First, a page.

Abstract T P91: Reversion of Cognitive Impairment by Carotid Revascularization in Asymptomatic Carotid Stenosis? A Nonrandomized Controlled Study
We previously reported that patients with asymptomatic severe stenosis of extracranial internal carotid artery (ICA) have worse dizziness and poorer cognitive performance than matched controls in association with distributed and long-range brain disconnections. There is currently a lack of evidence whether optimal medical treatment alone or with carotid revascularization could be the best treatment for cognitive impairment in these patients.
We consecutively followed 25 patients with asymptomatic severe stenosis (>70%) of ICA. Sixteen received carotid artery stenting (CAS) and optimal medical treatment and nine received optimal medical treatment alone. All subjects received a battery of neuropsychological tests as well as diffusion tensor imaging and resting-state functional magnetic resonance imaging, and were followed at three months after treatments.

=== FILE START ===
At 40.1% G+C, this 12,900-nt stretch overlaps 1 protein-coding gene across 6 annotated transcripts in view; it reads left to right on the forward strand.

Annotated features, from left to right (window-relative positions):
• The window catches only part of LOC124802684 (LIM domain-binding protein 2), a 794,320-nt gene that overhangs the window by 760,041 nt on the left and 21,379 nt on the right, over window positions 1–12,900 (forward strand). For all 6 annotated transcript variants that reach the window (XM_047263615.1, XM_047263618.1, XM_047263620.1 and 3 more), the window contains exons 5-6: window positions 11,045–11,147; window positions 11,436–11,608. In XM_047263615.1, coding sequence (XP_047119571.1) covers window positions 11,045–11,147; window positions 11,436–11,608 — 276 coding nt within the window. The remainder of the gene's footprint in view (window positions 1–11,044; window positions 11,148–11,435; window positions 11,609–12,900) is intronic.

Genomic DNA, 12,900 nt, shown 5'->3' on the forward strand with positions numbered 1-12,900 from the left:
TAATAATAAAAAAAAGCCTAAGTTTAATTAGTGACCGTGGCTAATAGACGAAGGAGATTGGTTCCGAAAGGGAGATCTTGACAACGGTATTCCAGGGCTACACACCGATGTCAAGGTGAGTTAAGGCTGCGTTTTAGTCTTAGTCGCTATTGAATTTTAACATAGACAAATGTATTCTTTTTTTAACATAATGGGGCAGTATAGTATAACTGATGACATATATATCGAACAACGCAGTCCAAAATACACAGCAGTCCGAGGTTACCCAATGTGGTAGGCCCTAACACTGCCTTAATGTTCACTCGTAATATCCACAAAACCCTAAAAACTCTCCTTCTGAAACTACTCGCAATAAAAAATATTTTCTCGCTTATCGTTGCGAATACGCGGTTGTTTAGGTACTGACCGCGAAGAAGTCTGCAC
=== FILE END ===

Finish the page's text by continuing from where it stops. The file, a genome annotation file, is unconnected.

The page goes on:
We found that patients receiving CAS (100% success), but not those receiving medical treatment alone, had significant improvements in dizziness scores (P=0.001), immediate recall of verbal memory (P=0.002) and complex visuospatial perception (P=0.007) three month after intervention. The interval changes of whole-brain mean fractional anisotropy of both groups were insignificant, and the analysis of functional connectivity is undergoing.
The results may provide insight into whether the benefits of carotid revascularization, including mitigating thromboembolic events and cognitive impairment, outweigh perioperative risks including functional consequence of microemboli.
Author Disclosures: C. Lin: None. F. Chang: None. P. Tu: None. I. Lee: None.
- © 2014 by American Heart Association, Inc.